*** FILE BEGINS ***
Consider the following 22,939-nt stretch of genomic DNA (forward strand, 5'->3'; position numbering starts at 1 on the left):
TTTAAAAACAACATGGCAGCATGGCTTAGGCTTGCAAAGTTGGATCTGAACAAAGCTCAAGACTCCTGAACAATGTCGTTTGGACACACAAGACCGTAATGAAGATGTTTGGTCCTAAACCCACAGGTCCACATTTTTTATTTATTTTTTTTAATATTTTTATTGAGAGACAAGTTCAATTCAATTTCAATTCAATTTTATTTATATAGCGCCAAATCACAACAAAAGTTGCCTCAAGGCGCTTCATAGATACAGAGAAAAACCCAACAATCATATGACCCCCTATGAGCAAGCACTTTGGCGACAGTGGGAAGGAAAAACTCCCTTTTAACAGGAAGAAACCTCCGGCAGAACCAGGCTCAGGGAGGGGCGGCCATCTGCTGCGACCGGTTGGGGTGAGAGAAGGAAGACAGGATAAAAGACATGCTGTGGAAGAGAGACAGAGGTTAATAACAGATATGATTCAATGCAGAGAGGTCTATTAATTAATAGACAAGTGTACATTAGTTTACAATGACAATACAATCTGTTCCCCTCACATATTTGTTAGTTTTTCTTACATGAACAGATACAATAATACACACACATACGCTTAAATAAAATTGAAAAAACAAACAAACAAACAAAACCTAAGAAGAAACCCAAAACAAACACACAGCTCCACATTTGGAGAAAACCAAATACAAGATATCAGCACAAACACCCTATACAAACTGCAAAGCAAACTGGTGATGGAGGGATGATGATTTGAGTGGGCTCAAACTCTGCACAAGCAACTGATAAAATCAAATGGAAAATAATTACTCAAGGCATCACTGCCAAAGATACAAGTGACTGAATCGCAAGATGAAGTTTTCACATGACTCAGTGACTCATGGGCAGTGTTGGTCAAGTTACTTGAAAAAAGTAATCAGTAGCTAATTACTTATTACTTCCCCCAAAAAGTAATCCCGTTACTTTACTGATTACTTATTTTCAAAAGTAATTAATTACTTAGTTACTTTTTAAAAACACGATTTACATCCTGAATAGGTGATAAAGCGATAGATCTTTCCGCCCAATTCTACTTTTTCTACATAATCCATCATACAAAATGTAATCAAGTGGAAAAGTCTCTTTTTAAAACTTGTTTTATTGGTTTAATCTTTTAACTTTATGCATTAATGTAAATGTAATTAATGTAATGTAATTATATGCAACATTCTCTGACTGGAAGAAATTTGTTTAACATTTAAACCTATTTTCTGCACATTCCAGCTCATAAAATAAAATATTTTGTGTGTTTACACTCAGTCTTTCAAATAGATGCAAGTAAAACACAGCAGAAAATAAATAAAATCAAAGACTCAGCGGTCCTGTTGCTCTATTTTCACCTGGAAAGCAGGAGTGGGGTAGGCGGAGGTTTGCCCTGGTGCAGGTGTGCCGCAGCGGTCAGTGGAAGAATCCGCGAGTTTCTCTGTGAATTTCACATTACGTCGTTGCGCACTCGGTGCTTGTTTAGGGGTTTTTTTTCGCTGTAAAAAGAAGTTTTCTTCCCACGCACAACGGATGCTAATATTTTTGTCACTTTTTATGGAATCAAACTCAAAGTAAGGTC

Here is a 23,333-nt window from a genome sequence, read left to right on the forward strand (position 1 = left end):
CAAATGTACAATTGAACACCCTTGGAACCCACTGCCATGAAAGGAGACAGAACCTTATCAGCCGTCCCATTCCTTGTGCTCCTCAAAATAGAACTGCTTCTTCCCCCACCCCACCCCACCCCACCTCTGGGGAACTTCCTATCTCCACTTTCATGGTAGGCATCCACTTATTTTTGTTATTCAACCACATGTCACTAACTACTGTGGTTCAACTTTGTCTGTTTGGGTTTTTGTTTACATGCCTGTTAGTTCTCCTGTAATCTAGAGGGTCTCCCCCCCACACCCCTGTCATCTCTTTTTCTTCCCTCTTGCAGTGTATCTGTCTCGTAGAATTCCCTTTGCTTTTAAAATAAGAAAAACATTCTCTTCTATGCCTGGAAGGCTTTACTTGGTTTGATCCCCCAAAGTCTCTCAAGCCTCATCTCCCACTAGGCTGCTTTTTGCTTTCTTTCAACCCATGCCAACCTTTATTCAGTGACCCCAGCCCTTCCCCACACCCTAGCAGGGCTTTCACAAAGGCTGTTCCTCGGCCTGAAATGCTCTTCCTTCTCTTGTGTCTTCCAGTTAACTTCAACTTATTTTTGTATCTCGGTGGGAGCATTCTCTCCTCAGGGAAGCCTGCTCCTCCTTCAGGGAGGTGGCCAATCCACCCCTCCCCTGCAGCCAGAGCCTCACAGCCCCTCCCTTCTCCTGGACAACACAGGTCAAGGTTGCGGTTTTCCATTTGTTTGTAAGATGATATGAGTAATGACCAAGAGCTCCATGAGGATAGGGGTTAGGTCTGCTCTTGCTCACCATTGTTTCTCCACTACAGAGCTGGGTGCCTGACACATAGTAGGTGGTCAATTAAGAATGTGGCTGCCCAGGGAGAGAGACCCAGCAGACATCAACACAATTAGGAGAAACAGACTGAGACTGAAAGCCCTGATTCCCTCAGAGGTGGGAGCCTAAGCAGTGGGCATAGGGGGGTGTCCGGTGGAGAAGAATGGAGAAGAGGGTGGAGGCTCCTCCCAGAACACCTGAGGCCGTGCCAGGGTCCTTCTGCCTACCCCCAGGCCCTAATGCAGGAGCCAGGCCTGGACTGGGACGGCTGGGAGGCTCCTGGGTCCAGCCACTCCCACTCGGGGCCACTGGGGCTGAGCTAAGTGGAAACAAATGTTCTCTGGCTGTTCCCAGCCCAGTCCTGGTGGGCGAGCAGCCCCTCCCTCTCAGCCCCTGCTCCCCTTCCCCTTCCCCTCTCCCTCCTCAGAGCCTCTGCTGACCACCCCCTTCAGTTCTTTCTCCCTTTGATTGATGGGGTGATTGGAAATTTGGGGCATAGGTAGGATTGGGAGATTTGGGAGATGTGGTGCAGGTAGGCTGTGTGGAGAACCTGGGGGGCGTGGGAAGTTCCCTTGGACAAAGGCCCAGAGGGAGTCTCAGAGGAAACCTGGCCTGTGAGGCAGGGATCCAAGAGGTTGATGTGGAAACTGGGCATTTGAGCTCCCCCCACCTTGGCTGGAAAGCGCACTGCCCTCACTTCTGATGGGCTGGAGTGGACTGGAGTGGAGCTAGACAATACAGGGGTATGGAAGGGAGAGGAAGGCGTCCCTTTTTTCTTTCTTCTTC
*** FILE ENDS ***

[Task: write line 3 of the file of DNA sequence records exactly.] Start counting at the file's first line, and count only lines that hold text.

Here is a 23,333-nt window from a genome sequence, read left to right on the forward strand (position 1 = left end):